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Evolution of Microbes and Microbial Diversity

Evolution of Microbes and Microbial Diversity

Geologists have estimated our Earth to be around 4.6 billion years old. Paleontologists have discovered fossilized remains of prokaryotic cells aged around 3.5-3.8 billion years in stromatolites and sedimentary rocks. What are Stromatolites? They are layered rocks, or in more technical terms stratified rocks, often rounded, that are formed by incorporation of mineral sediments (calcium sulphates, calcium carbonates) in microbial mats.


                                                 Fig: Stromatolites at Shark Bay, Western Australia


Modern day stromatolites are formed by cyanobacteria. Thus prokaryotic life arose at a slow pace after the earth’s surface cooled. It is thus apparent that the earliest prokaryotes were anaerobic.

Cyanobacteria and oxygen-producing photosynthetic mechanisms developed later, at around 2- 3 billion years ago. As the amount of oxygen in Earth’s atmosphere started increasing, microbial diversity also increased greatly. Carl Woese, a University of Illinois at Urbana-Champaign microbiologist and biophysicist, along with his collaborators, studied rRNA sequences in prokaryotic cells and suggested that prokaryotes divided into two distinct groups very early on.


Fig: The Universal Phylogenetic Tree, which depicts Woese’s views. The tree is divided into three distinct branches, which are the primary groups- Bacteria, Archaea and Eukarya (Eucarya)


The Archaea and bacteria first diverged, then eukaryotes developed. These primary groups collectively are called Domains and are placed above the Phylum and Kingdom levels. The domains are distinctively different from one another. Eukaryotic organisms with primarily glycerol fatty acyl diester membrane lipids and eukaryotic rRNA belong to Eukarya (or Eucarya). On the other hand, the domain Bacteria contains prokaryotic cells with bacterial rRNA and membrane lipids that are primary diacyl glycerol diesters. And the third domain Archaea is composed of isoprenoid glycerol diether or digycerol tetraether lipids in their membranes and archaeal rRNA. It likely appears that modern eukaryotes arose from prokaryotes about 1.4-1.6 billion years ago. How this occurred is not yet known till now, but two hypotheses have been proposed. The first theory says that nuclei, mitochondria, and chloroplasts arose by invagination of the plasma membrane to form double-membrane structures containing genetic material and capable of further development and specialization. According to the more popular endosymbiosis theory proposed by Lynn Margulis, the first event that occurred was nucleus formation in the pro-eukaryotic cell. This ancestral eukaryotic cell may have developed from a fusion of ancient bacteria and Archaea, possibly a gram-negative bacterial host cell that had lost its cell wall engulfed an archaeon to form an endosymbiotic association. The archaeon subsequently lost its wall and plasma membrane, while the host bacterium developed membrane infolds. Eventually the host genome got transferred to the original archaeon, and a nucleus and endoplasmic reticulum was formed. Both bacterial and archaeal genes could be lost during formation of the eukaryotic genome. At this point, it should be noted that most believe that the Archaea and Eukarya are more closely related than this hypothetical scenario implies. They propose that the eukaryotic liner diverged from the Archaea and then the nucleus formed, possibly from the Golgi apparatus. It appears that mitochondria and chloroplasts developed later. The free-living, fermenting ancestral eukaryote with its nucleus established a permanent symbiotic relationship with photosynthetic bacteria, which then evolved into chloroplasts. Cyanobacteria have been considered the most likely ancestors of chloroplasts. Mitochondria arose from an endosymbiotic relationship between the free-living primitive eukaryote and bacteria with aerobic respiration. Some have proposed that aerobic respiration actually arose before oxygenic photosynthesis and made use of small amounts of oxygen available at this early stage of planetary development. The exact development sequence is still not clear.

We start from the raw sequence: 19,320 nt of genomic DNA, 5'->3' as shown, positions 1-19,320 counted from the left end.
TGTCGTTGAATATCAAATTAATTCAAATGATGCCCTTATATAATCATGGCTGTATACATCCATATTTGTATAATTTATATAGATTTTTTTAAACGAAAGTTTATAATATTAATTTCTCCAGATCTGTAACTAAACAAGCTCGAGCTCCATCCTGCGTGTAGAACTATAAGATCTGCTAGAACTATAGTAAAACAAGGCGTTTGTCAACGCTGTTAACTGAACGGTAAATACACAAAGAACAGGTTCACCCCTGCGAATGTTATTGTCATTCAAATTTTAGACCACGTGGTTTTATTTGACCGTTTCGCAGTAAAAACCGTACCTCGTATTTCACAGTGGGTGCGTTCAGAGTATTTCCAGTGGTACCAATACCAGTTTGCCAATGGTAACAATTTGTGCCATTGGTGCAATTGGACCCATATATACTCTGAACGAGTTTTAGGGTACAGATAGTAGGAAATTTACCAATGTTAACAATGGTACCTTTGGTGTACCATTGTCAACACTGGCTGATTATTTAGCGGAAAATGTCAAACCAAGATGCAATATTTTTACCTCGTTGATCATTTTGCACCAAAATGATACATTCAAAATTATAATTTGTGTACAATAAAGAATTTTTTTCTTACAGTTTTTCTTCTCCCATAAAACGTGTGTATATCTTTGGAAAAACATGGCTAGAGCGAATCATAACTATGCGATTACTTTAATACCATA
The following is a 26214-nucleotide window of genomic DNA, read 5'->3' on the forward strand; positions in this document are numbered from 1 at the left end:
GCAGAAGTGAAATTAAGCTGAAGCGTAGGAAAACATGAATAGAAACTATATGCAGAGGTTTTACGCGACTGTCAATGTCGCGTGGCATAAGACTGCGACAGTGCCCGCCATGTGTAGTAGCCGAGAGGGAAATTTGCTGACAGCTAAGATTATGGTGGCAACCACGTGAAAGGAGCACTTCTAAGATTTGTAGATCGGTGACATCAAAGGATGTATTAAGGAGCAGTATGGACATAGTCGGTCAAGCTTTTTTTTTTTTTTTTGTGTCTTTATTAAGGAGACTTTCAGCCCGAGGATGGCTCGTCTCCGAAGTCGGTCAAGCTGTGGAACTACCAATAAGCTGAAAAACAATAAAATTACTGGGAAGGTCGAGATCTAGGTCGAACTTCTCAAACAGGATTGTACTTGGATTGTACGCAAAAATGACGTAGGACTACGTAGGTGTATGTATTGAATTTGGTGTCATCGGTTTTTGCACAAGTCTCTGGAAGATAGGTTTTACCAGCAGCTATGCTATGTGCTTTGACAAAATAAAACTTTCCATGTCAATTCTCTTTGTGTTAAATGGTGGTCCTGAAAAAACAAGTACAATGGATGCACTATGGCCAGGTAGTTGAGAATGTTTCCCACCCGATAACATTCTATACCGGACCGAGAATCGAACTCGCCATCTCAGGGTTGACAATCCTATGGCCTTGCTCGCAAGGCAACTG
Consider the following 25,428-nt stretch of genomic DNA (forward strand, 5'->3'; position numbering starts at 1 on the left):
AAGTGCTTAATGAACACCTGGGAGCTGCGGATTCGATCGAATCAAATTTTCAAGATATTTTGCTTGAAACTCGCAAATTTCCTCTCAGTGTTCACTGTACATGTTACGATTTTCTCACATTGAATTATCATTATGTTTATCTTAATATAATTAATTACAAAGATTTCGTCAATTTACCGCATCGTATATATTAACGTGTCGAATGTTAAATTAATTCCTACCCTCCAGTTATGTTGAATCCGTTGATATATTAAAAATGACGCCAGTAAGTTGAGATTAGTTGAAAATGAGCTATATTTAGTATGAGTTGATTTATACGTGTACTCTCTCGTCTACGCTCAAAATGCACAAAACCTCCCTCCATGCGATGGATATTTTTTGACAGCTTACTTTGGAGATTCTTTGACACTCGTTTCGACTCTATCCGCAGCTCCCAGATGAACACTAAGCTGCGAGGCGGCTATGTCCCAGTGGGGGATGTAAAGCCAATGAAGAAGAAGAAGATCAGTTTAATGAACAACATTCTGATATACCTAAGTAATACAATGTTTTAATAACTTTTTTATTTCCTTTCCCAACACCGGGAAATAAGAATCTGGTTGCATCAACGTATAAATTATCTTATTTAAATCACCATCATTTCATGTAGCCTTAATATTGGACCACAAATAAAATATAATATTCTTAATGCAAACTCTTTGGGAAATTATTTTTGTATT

The endosymbiotic theory has received support from the discovery of an endosymbiotic cyanobacterium that inhibits the biflagellate protist Cyanophora paradoxa and acts as its chloroplast. The endosymbiont called cyanelle resembles the cyanaobacteria in its photosynthetic pigment system and fine structure and is surrounded by a peptidoglycan layer. It differs from cyanobacteria in lacking the

lipopolysaccharide (LPS) outer membrane characteristic of gram-negative bacteria. The cyanelle may be a recently established endosymbiont that is evolving into a chloroplast. Further support is provided by rRNA trees, which locate chloroplast RNA within the cyanobacteria.  As of now, both hypotheses have supporters. Latest information and new data may help resolve the issue to everyone’s satisfaction. However these hypotheses concern that occurred in the distant past and cannot be directly observed. Thus a complete consensus on the matter might never be reached.




Written by Udeepta Phukan

Undergraduate Student, Department of Chemistry.

St. Xavier's College, Mumbai, India.



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